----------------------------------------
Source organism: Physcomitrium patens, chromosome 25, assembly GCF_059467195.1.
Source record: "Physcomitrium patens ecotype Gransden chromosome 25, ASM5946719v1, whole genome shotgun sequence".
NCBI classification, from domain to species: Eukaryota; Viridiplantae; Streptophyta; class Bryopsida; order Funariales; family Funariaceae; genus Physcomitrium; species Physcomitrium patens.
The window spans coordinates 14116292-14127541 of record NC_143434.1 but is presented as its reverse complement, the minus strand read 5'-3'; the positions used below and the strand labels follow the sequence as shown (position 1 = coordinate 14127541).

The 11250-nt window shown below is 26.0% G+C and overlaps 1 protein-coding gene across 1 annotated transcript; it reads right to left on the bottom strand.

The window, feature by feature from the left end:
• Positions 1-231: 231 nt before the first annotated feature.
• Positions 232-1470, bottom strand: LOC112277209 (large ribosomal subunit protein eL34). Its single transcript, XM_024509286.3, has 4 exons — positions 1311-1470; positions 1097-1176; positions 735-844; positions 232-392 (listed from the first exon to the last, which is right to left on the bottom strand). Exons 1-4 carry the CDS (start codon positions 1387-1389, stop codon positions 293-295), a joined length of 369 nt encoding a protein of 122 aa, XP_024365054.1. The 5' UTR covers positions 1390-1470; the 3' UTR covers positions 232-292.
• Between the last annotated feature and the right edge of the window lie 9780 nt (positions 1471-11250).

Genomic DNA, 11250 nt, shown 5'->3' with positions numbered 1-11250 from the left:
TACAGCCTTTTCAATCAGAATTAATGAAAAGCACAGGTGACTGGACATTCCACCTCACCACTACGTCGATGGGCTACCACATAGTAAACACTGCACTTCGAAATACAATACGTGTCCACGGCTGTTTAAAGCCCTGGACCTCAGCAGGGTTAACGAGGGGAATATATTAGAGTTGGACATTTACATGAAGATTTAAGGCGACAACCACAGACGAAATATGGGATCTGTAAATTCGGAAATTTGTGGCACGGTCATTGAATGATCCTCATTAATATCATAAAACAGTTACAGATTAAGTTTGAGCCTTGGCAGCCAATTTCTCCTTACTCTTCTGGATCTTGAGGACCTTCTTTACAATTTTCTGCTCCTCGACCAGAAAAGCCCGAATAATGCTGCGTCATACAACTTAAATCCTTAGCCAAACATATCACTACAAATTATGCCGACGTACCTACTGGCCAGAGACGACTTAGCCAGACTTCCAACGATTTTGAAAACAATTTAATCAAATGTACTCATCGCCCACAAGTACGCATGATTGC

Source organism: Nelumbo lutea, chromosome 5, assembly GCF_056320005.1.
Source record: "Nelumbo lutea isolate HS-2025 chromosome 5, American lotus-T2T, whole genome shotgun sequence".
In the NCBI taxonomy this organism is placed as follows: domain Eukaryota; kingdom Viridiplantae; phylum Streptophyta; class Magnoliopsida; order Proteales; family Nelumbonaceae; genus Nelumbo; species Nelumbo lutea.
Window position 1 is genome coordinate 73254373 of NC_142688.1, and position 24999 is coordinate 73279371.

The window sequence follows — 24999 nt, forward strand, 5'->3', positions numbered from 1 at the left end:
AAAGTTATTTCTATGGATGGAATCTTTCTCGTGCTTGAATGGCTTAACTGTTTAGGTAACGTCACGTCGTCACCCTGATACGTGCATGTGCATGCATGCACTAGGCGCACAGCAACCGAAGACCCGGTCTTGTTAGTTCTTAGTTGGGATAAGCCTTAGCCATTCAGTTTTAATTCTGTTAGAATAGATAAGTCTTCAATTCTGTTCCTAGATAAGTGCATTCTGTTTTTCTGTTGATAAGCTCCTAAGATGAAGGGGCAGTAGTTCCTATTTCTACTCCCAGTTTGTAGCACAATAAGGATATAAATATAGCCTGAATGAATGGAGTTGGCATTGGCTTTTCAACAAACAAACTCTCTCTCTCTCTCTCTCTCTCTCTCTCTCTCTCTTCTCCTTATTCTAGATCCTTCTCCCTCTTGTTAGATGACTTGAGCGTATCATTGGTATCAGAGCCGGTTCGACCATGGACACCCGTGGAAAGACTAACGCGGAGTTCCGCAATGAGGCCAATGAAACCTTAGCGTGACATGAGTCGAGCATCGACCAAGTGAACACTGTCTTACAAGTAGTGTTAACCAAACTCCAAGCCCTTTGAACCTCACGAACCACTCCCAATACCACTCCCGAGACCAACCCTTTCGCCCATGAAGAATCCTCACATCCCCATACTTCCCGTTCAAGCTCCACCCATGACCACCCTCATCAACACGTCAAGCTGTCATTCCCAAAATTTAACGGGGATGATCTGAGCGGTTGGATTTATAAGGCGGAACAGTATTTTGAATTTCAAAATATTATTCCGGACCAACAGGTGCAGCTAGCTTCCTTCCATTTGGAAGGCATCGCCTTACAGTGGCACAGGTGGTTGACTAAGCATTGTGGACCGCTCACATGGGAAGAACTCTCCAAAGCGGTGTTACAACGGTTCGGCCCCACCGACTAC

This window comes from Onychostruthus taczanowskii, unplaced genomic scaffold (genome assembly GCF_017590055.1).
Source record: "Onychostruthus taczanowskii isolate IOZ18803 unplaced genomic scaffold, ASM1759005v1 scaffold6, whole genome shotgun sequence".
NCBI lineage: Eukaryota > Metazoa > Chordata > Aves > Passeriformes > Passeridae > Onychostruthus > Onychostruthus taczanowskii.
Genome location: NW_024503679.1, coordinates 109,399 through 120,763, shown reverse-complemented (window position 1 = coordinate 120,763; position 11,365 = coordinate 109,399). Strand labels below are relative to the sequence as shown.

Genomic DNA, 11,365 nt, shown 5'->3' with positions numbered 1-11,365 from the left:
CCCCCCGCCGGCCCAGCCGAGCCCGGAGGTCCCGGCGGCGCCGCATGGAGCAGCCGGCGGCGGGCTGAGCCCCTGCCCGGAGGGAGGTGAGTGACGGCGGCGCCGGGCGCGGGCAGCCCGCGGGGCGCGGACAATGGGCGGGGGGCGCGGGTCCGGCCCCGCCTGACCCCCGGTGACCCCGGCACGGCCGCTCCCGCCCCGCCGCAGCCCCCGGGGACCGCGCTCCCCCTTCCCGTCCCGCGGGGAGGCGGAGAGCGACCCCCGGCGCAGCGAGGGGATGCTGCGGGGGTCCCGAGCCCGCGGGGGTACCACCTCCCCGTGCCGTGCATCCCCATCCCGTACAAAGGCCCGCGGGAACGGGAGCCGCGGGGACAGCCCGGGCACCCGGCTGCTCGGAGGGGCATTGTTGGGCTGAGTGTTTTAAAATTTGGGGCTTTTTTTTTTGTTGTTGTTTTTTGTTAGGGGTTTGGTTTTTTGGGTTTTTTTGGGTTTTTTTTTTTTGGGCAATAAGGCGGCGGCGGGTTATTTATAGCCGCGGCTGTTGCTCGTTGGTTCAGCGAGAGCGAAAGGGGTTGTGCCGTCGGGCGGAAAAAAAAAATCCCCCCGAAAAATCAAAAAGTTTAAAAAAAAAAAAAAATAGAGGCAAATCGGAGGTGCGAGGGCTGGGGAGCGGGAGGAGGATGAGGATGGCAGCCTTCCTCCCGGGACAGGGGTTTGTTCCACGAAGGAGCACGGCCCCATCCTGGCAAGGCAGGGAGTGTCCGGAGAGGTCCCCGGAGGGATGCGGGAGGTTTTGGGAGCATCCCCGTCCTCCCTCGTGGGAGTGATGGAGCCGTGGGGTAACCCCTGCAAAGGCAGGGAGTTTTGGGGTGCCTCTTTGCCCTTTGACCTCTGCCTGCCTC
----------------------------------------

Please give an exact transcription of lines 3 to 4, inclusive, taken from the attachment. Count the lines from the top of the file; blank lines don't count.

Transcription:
NCBI classification, from domain to species: Eukaryota; Viridiplantae; Streptophyta; class Bryopsida; order Funariales; family Funariaceae; genus Physcomitrium; species Physcomitrium patens.
The window spans coordinates 14116292-14127541 of record NC_143434.1 but is presented as its reverse complement, the minus strand read 5'-3'; the positions used below and the strand labels follow the sequence as shown (position 1 = coordinate 14127541).